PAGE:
3:00 PM
Liz Brocious
“Invitation to a ‘Mix and Mingle’: Bringing a Mormon Theology of Agency in Conversation with a Secular Theory of Self”

3:30 PM
Ty Mansfield
“‘Eternal Companions’: Orders of Priesthood, Victorian Romanticism, and Shifting Narratives in Mormon Discourse on Marriage and Family”

4:00 PM
Norma Calabrese
“Mormonism: (The Challenge to Become) a Glocal Church in a Globalized World”

“Glocal” btw, is a combination of global and local.

As always, you can help me pay my tuition here, or you can support my work through making your regular Amazon purchases through this Amazon link. You can also get updates by email whenever a post goes up (subscription box on the right). If you friend me on Facebook, please drop me a note telling me you’re a reader. I tend not to accept friend requests from people I’m not acquainted with.

My MHA Presentation and Reconciling Science with Scripture

Ben contemplates his words, at Petra.

Ben contemplates his words at Petra.

 

Here is a copy of my MHA presentation text, “Early LDS Attempts to Reconcile Scripture with Science: Pre-Mormon Pre-Adamites and Intellectual (In)Dependence.” What assumptions did early 20th century LDS have, and who were they reading, while debating evolution, death before the fall, pre-adamites, etc.? Continue reading “My MHA Presentation and Reconciling Science with Scripture”

Transitional Mormonism, Part 2: An Earlier Transition

Screen Shot 2017-03-07 at 11.37.26 AMWhat do I mean by “transitional Mormonism”? (Part 1 is here if you missed it.) I take the idea from the title of Thomas Alexander’s award-winning book Mormonism in Transition: A History of the Latter-day Saints, 1890-1930, now in a 3rd edition. Alexander was a BYU professor, and wrote this as part of a commissioned 16-volume history of the Church that did not come to fruition. This time period was a particularly tumultuous one both for the LDS Church and America, with major intellectual, social, scientific, and technological changes. Among other things, the “modernism crisis” with Darwinism/evolution, “higher criticism,” and the rediscovery of the ancient near east  led to the creation of fundamentalism (an intellectual response to the crisis) as well as Pentecostalism (a spiritual response.)

The LDS Church existed in the same environment, and many major changes to policy, doctrinal understanding, and LDS culture happened during this period Alexander chronicles. These changes discomfitted many LDS, who reacted in a variety of ways including both intellectual and actual schisms. For those not well acquainted with LDS history, I would characterize this period as the bridge between “Joseph Smith’s church” and the “modern church.”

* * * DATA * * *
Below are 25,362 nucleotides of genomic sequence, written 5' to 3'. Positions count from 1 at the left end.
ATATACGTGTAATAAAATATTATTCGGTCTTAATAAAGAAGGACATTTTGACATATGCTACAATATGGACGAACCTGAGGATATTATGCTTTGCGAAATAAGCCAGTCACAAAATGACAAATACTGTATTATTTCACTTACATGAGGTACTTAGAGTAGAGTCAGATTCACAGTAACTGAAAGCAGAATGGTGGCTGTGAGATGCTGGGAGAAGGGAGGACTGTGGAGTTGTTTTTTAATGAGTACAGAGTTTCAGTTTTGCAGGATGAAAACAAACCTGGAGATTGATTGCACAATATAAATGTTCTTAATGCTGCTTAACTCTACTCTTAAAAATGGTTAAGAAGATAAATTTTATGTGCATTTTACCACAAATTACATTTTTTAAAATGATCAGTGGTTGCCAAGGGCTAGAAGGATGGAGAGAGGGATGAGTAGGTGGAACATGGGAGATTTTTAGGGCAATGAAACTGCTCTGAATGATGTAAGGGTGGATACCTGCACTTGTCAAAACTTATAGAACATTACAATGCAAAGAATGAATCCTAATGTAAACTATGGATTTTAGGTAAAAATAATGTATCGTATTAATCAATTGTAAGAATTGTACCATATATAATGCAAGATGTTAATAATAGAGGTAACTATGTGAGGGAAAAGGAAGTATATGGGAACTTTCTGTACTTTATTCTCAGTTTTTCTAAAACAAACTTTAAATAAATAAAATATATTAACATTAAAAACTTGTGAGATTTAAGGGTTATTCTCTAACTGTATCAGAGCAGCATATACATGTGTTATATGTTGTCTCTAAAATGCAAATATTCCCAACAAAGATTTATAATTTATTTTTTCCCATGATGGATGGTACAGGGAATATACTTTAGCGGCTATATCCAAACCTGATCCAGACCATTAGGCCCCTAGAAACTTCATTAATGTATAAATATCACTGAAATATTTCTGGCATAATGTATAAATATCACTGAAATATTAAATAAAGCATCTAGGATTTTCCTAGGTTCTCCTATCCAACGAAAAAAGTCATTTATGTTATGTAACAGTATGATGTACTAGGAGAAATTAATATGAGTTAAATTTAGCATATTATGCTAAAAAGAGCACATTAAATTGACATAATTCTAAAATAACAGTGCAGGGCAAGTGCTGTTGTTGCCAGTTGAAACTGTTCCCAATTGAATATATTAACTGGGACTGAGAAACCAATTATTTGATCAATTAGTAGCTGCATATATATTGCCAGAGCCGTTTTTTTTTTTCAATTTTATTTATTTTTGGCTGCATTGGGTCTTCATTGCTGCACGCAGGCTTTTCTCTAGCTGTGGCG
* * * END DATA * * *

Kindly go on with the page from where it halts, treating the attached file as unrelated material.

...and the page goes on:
What are these discomfitting changes? To pick a few major ones Alexander covers well and hold my interest

  1. The ending of (mainstream) lived polygamy
  2. The beginning of geneaological research and the associated centrality of the temple. That is, until this time, it seems the importance of learning about your ancestors and doing their temple work and sealing was not understood; consequently, most Mormons (including Apostles) were endowed, married, and then didn’t have any theological motivation to return. Once Wilford Woodruff put an end to the idea of “adoption” and emphasized geneaology, the need to attend to proxy ordinances greatly increased.
  3. The codification/standardizing of the Word of Wisdom and its elevation to a temple recommend question. Among others, see Mike Ash “Up in Smoke” and Edward L. Kimball, “The History of LDS Temple Admission Standards”
  4. Doctrinal regulation/centralization 

I suspect Mormonism has now entered a similar transitionary period as the one Alexander describes from 100 years ago. Certainly, Mormonism is always changing in some way or another so in a later post I’ll explain why I think we’re into another major transitionary period and why. I’ll also describe a parallel transition that I suspect is informing LDS leadership. In the meantime, check out Alexander’s book.

As always, you can help me pay my tuition here, or you can support my work through making your regular Amazon purchases through this Amazon link. You can also get updates by email whenever a post goes up (subscription box on the right). If you friend me on Facebook, please drop me a note telling me you’re a reader. I tend not to accept friend requests from people I’m not acquainted with.